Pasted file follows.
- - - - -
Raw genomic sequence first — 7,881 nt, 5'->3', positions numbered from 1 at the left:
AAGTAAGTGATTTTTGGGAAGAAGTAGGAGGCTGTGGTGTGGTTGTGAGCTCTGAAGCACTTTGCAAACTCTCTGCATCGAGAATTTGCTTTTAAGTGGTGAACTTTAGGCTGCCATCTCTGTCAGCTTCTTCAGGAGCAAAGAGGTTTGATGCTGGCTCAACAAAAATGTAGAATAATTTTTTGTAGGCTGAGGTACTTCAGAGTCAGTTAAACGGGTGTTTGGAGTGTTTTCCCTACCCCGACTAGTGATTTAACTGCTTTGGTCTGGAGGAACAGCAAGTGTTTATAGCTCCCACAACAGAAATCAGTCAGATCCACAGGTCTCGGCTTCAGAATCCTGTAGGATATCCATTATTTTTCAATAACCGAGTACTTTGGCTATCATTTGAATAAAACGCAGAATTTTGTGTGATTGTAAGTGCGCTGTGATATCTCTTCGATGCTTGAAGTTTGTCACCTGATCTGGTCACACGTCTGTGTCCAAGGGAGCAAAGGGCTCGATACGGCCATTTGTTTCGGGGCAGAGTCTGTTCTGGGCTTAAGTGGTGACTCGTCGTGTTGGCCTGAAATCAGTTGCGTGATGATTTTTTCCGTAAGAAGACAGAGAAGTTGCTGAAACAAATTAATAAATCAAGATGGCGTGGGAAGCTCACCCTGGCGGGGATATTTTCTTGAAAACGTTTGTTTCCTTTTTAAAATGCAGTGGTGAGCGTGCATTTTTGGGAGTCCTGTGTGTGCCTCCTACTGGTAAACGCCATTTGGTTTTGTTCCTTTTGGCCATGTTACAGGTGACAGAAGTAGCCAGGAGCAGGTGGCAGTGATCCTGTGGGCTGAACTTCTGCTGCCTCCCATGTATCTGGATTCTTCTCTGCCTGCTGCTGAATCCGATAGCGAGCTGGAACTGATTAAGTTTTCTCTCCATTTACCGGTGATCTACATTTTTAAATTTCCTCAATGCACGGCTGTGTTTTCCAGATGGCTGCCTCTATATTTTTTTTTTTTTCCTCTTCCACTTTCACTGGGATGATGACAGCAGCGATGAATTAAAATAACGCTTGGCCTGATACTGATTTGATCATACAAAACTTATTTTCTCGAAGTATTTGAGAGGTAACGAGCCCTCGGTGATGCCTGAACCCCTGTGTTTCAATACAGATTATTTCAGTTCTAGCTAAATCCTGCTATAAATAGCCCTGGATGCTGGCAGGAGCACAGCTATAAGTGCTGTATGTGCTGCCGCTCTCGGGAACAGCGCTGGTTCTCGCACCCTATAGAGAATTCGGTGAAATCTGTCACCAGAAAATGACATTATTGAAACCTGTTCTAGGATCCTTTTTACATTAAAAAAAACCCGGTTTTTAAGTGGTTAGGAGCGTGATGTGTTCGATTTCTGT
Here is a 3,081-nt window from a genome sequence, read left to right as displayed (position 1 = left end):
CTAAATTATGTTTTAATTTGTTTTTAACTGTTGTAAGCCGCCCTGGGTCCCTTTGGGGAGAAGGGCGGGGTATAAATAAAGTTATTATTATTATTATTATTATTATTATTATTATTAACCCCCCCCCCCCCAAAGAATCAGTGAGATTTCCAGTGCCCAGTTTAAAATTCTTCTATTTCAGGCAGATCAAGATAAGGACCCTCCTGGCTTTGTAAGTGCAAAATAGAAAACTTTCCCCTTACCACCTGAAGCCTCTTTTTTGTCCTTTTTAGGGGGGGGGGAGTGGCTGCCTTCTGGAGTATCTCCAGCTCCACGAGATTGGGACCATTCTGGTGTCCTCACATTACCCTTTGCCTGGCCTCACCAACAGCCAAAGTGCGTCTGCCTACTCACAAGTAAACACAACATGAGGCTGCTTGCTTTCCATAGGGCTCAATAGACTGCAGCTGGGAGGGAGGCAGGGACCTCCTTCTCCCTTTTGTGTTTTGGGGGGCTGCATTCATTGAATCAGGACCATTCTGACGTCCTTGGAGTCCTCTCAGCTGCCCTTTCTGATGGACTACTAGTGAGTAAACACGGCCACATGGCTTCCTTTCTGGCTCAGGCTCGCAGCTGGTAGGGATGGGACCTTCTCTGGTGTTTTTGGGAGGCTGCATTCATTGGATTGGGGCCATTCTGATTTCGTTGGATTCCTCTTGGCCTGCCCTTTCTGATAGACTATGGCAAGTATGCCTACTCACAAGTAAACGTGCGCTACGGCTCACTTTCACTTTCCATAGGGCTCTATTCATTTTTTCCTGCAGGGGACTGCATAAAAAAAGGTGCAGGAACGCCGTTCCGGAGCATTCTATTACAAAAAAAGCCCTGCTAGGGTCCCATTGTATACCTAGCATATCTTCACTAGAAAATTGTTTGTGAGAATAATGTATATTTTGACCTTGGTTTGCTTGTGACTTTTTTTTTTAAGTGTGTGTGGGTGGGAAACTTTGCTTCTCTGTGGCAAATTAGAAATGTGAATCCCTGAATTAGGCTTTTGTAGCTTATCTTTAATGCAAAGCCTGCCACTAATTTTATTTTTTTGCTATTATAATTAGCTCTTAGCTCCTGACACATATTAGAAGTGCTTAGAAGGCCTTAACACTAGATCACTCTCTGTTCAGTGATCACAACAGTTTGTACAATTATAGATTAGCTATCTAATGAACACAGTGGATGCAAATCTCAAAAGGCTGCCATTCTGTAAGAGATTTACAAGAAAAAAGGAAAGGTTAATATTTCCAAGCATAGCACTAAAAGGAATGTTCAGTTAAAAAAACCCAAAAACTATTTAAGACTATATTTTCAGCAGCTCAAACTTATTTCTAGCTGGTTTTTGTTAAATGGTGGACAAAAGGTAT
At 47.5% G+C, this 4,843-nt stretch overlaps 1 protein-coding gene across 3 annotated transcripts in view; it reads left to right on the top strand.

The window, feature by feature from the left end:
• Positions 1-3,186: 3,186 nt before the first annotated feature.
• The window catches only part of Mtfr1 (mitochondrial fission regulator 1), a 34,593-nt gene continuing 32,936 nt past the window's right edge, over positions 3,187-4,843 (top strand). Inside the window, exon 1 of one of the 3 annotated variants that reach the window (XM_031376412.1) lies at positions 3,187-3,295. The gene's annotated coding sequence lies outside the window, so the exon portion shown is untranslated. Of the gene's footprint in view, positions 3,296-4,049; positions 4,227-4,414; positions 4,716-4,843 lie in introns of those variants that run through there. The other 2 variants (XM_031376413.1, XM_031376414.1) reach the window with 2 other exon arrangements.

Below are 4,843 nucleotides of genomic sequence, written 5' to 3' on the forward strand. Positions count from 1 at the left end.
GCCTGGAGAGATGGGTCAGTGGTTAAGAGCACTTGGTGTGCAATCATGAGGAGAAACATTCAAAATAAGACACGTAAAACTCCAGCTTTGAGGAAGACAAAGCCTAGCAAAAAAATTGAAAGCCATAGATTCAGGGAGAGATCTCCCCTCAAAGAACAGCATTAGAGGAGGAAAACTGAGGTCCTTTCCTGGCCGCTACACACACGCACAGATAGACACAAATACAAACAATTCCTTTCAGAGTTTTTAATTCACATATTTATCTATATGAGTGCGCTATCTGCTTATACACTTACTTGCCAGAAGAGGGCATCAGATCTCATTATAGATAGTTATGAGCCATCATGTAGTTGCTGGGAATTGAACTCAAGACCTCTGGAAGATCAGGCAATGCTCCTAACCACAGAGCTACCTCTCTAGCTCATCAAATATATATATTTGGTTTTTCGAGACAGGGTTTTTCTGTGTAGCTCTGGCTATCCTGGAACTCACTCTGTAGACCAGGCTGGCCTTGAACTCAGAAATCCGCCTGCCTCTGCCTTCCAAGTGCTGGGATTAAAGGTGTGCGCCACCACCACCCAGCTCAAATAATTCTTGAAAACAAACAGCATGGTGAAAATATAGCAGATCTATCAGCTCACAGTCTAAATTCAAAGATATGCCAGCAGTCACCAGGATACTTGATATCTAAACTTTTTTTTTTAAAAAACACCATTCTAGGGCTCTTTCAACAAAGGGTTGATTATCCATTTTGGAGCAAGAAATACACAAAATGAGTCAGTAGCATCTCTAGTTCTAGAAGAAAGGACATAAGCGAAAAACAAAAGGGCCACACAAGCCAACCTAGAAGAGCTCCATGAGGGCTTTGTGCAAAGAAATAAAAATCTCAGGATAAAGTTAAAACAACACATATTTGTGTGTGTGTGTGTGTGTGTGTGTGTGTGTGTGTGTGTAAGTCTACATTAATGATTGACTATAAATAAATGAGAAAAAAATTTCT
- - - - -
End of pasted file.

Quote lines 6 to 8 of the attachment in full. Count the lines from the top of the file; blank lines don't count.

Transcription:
The window, feature by feature from the left end:
• Positions 1-3,186: 3,186 nt before the first annotated feature.
• The window catches only part of Mtfr1 (mitochondrial fission regulator 1), a 34,593-nt gene continuing 32,936 nt past the window's right edge, over positions 3,187-4,843 (top strand). Inside the window, exon 1 of one of the 3 annotated variants that reach the window (XM_031376412.1) lies at positions 3,187-3,295. The gene's annotated coding sequence lies outside the window, so the exon portion shown is untranslated. Of the gene's footprint in view, positions 3,296-4,049; positions 4,227-4,414; positions 4,716-4,843 lie in introns of those variants that run through there. The other 2 variants (XM_031376413.1, XM_031376414.1) reach the window with 2 other exon arrangements.